Dr. Beverly Daniel Tatum

2018 Recipient

Dr. Beverly Daniel TatumDr. Beverly Daniel Tatum, a renowned authority on racial identity and resegregation in America, is the 2018 winner of the Gittler Prize. Tatum visited campus for a residency and award ceremony in October 2018.

Tatum was president of Spelman College in Atlanta, Georgia from 2002 until her retirement in 2015, when she was named president emeritus. Her critically acclaimed landmark book from 1997, "Why Are All the Black Kids Sitting Together in the Cafeteria? And Other Conversations About Race," has been re-released in a special 20th anniversary version, with significant changes that reflect demographic shifts in America today.

Tatum is also the author of "Assimilation Blues: Black Families in a White Community," published in 1987 and "Can We Talk About Race? And Other Conversations in an Era of School Resegregation" in 2007. She has conducted workshops and spoken on issues of racial identity across the country.

Along with her books and thought leadership, Tatum has had an illustrious career in higher education. She was professor of psychology and education at Mount Holyoke College for 13 years, where she later was appointed dean and vice president for student affairs. She served as acting president at Mount Holyoke before becoming president at Spelman College.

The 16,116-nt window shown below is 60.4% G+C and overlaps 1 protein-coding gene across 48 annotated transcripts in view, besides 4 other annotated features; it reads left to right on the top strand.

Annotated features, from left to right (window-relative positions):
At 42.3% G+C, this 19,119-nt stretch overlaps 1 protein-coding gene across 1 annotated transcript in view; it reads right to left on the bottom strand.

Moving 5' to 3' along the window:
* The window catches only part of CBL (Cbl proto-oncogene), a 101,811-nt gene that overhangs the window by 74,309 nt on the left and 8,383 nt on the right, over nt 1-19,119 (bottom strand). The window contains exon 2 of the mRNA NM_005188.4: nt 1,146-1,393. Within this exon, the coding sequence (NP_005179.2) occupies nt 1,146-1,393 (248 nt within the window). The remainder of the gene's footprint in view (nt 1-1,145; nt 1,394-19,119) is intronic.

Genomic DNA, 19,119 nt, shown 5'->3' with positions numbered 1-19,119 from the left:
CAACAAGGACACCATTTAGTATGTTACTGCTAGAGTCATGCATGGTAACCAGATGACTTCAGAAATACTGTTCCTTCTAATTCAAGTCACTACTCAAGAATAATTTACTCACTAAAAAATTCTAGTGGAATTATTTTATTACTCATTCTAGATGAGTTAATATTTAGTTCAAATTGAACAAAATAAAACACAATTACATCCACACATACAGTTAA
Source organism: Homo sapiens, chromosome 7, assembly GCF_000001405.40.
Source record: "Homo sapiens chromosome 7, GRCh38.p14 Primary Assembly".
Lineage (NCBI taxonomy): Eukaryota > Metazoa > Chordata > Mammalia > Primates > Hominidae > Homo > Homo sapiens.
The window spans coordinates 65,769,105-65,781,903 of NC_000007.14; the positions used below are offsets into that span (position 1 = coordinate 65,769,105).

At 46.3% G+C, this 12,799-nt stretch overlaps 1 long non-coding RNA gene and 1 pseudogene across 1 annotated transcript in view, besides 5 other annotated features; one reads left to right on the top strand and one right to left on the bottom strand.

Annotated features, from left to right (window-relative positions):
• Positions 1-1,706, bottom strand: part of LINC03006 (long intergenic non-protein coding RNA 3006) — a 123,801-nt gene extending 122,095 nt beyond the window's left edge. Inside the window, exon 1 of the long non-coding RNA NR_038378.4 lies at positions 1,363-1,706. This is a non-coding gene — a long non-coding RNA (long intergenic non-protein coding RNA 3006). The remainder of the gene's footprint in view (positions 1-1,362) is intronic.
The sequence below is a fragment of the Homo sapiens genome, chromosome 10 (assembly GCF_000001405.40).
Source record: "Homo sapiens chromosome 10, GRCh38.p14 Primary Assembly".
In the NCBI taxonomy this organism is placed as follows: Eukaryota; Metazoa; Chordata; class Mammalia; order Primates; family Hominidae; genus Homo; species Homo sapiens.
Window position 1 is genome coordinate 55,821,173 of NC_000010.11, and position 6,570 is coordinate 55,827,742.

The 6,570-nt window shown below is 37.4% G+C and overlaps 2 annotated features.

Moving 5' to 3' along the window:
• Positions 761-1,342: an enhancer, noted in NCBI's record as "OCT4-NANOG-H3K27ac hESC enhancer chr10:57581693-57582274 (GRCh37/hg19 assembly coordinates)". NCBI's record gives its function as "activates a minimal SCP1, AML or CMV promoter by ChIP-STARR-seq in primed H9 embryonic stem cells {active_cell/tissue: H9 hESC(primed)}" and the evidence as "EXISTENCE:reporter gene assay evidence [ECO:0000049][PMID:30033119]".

The Carnegie Corporation of New York named her the recipient of its 2013 Academic Leadership Award. She was the first college president in the state of Georgia and the first at a historically black college or university to win the award.

Beverly Daniel Tatum was in residence on Oct. 3-4, 2018. The Gittler award presentation and lecture was also held Oct. 8.


Beverly Daniel Tatum

"Closing the Empathy Gap: Community Building through Dialogue," October 3, 2018

Derron Wallace and Beverly Daniel Tatum

Beverly Daniel Tatum in conversation with Derron Wallace, Professor of Education and Sociology, October 3, 2018

“Some people believe that talking about race will make things worse ... creating problems where otherwise there would be none. Silencing the conversation, however, is just another way to maintain the status quo. You can't solve a problem without talking about it.”

Beverly Daniel Tatum

From her lecture, "Closing the Empathy Gap: Community Building through Dialogue"